The Montana Legislature is looking at a nearly $100 million dollar bonding bill (HB14) to fund a dozen construction projects at colleges and other state departments. These range from renovating Main Hall at the University of Montana-Western in Dillon to constructing a new Montana Historical Society building.
The single project in the bonding bill generating the most opposition is building a new Missoula College facility (formerly known as the Missoula COT) on the current University of Montana golf course.
University of Montana President Royce Engstrom says building on the golf course, otherwise known as “South Campus” is a proposal “thinking about the future of the University of Montana as a whole.” He says Missoula College is the next building that needs to be built, but UM has outgrown the main ‘Mountain Campus’ and other projects will need a space. He points out the UM golf course is less than a mile away from the main campus, versus the six to seven miles it takes to reach Fort Missoula.
“Where does the next building go, does it go in Fort Missoula?” Engstrom asked the committee. “Does it go at South Campus? Does is go along the River? That’s a very inefficient way to design and plan for the long term future of this institution, the University of Montana that is so important to Missoula and so important to the state of Montana.”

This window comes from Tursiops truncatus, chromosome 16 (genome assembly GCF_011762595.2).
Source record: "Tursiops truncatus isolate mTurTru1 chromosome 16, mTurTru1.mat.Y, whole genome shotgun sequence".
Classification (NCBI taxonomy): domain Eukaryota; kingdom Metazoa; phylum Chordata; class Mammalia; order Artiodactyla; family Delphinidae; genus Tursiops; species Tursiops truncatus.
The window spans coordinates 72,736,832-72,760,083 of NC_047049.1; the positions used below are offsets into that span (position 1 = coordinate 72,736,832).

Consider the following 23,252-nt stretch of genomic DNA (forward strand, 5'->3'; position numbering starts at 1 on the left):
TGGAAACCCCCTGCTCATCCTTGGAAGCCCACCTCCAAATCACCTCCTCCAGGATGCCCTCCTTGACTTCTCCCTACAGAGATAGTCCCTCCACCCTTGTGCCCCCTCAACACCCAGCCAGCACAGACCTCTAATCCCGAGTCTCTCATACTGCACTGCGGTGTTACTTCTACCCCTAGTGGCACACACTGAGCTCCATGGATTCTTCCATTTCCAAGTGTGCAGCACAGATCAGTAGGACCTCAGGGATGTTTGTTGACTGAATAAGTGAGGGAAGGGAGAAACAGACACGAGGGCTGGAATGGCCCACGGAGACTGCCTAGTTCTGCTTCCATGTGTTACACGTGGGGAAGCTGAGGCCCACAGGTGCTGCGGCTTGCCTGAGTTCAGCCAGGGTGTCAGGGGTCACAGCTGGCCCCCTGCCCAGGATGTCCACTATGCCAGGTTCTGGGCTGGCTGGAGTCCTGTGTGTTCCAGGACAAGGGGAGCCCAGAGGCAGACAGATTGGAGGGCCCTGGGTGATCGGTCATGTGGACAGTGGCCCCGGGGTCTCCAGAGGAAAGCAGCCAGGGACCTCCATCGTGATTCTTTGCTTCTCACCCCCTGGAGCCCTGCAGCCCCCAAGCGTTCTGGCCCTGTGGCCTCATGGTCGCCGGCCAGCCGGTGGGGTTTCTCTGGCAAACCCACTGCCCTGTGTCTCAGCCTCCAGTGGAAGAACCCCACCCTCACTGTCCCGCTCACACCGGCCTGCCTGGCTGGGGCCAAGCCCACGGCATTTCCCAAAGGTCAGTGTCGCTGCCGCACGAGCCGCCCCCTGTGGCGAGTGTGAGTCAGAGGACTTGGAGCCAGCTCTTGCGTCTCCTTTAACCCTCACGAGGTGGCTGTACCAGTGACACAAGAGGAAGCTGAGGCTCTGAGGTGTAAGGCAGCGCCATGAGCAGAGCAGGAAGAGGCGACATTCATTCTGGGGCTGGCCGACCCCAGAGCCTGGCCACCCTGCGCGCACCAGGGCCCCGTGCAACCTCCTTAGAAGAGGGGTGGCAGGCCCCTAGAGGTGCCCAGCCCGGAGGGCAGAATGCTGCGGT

Similar bonding bills failed the previous two legislative sessions. Long Range Planning Subcommittee Chair Representative Rob Cook (R-Conrad) thinks there is “consensus the projects are necessary.” But he says there may not be consensus on approving bonding loans for all of the projects versus paying for them with cash from the state’s budget surplus. He does hope to see all of the projects stay together in one bill, however.
“Once you start to separate projects then the likelihood of that project actually getting funded and getting the go ahead is significantly reduced. The goal would be to keep as many of these together as possible,” he said.